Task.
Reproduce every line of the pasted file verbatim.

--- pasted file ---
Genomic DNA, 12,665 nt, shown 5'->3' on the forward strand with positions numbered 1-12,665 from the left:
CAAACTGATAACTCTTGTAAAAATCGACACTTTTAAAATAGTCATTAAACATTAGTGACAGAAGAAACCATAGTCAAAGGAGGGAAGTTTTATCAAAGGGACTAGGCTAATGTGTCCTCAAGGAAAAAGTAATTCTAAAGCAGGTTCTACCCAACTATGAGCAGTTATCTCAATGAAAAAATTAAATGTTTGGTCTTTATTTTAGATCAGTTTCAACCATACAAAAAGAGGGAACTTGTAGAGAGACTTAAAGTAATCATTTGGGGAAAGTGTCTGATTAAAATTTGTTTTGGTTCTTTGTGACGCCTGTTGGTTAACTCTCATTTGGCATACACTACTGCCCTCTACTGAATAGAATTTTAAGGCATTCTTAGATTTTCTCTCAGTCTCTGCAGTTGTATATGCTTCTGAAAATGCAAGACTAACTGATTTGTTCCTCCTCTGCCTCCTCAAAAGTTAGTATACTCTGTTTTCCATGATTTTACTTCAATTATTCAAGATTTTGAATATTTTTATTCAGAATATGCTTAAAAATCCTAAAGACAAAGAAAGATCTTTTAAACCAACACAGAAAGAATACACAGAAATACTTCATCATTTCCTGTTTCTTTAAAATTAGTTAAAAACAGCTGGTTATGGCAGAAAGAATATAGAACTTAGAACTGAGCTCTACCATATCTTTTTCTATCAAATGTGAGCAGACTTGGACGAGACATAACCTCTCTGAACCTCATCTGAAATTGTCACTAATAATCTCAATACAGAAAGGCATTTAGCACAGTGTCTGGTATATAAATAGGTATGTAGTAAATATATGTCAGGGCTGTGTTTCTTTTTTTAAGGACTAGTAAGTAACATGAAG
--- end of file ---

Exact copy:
Genomic DNA, 12,665 nt, shown 5'->3' on the forward strand with positions numbered 1-12,665 from the left:
CAAACTGATAACTCTTGTAAAAATCGACACTTTTAAAATAGTCATTAAACATTAGTGACAGAAGAAACCATAGTCAAAGGAGGGAAGTTTTATCAAAGGGACTAGGCTAATGTGTCCTCAAGGAAAAAGTAATTCTAAAGCAGGTTCTACCCAACTATGAGCAGTTATCTCAATGAAAAAATTAAATGTTTGGTCTTTATTTTAGATCAGTTTCAACCATACAAAAAGAGGGAACTTGTAGAGAGACTTAAAGTAATCATTTGGGGAAAGTGTCTGATTAAAATTTGTTTTGGTTCTTTGTGACGCCTGTTGGTTAACTCTCATTTGGCATACACTACTGCCCTCTACTGAATAGAATTTTAAGGCATTCTTAGATTTTCTCTCAGTCTCTGCAGTTGTATATGCTTCTGAAAATGCAAGACTAACTGATTTGTTCCTCCTCTGCCTCCTCAAAAGTTAGTATACTCTGTTTTCCATGATTTTACTTCAATTATTCAAGATTTTGAATATTTTTATTCAGAATATGCTTAAAAATCCTAAAGACAAAGAAAGATCTTTTAAACCAACACAGAAAGAATACACAGAAATACTTCATCATTTCCTGTTTCTTTAAAATTAGTTAAAAACAGCTGGTTATGGCAGAAAGAATATAGAACTTAGAACTGAGCTCTACCATATCTTTTTCTATCAAATGTGAGCAGACTTGGACGAGACATAACCTCTCTGAACCTCATCTGAAATTGTCACTAATAATCTCAATACAGAAAGGCATTTAGCACAGTGTCTGGTATATAAATAGGTATGTAGTAAATATATGTCAGGGCTGTGTTTCTTTTTTTAAGGACTAGTAAGTAACATGAAG